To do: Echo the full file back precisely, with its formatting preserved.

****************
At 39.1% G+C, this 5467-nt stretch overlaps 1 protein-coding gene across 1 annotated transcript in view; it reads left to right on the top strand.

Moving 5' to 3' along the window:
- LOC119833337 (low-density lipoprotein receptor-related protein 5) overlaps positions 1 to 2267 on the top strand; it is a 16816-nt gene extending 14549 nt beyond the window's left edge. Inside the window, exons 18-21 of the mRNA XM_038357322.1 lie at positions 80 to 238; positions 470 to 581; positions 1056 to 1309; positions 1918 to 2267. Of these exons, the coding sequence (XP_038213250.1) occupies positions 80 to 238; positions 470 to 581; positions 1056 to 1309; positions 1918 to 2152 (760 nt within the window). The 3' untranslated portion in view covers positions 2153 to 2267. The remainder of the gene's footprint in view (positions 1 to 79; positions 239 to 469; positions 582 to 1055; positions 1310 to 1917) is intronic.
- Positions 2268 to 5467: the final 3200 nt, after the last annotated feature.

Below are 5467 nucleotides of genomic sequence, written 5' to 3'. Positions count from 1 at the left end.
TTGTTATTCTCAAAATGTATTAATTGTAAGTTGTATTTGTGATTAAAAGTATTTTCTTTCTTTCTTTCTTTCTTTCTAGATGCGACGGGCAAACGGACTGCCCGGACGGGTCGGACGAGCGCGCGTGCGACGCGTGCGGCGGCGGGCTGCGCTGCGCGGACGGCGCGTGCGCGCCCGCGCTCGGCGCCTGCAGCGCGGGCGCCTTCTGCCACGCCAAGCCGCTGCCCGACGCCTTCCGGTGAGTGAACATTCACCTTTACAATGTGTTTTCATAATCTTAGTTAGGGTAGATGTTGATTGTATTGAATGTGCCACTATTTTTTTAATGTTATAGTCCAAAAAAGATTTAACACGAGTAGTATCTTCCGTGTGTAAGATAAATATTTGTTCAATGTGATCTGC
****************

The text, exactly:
At 39.1% G+C, this 5467-nt stretch overlaps 1 protein-coding gene across 1 annotated transcript in view; it reads left to right on the top strand.

Moving 5' to 3' along the window:
- LOC119833337 (low-density lipoprotein receptor-related protein 5) overlaps positions 1 to 2267 on the top strand; it is a 16816-nt gene extending 14549 nt beyond the window's left edge. Inside the window, exons 18-21 of the mRNA XM_038357322.1 lie at positions 80 to 238; positions 470 to 581; positions 1056 to 1309; positions 1918 to 2267. Of these exons, the coding sequence (XP_038213250.1) occupies positions 80 to 238; positions 470 to 581; positions 1056 to 1309; positions 1918 to 2152 (760 nt within the window). The 3' untranslated portion in view covers positions 2153 to 2267. The remainder of the gene's footprint in view (positions 1 to 79; positions 239 to 469; positions 582 to 1055; positions 1310 to 1917) is intronic.
- Positions 2268 to 5467: the final 3200 nt, after the last annotated feature.

Below are 5467 nucleotides of genomic sequence, written 5' to 3'. Positions count from 1 at the left end.
TTGTTATTCTCAAAATGTATTAATTGTAAGTTGTATTTGTGATTAAAAGTATTTTCTTTCTTTCTTTCTTTCTTTCTAGATGCGACGGGCAAACGGACTGCCCGGACGGGTCGGACGAGCGCGCGTGCGACGCGTGCGGCGGCGGGCTGCGCTGCGCGGACGGCGCGTGCGCGCCCGCGCTCGGCGCCTGCAGCGCGGGCGCCTTCTGCCACGCCAAGCCGCTGCCCGACGCCTTCCGGTGAGTGAACATTCACCTTTACAATGTGTTTTCATAATCTTAGTTAGGGTAGATGTTGATTGTATTGAATGTGCCACTATTTTTTTAATGTTATAGTCCAAAAAAGATTTAACACGAGTAGTATCTTCCGTGTGTAAGATAAATATTTGTTCAATGTGATCTGC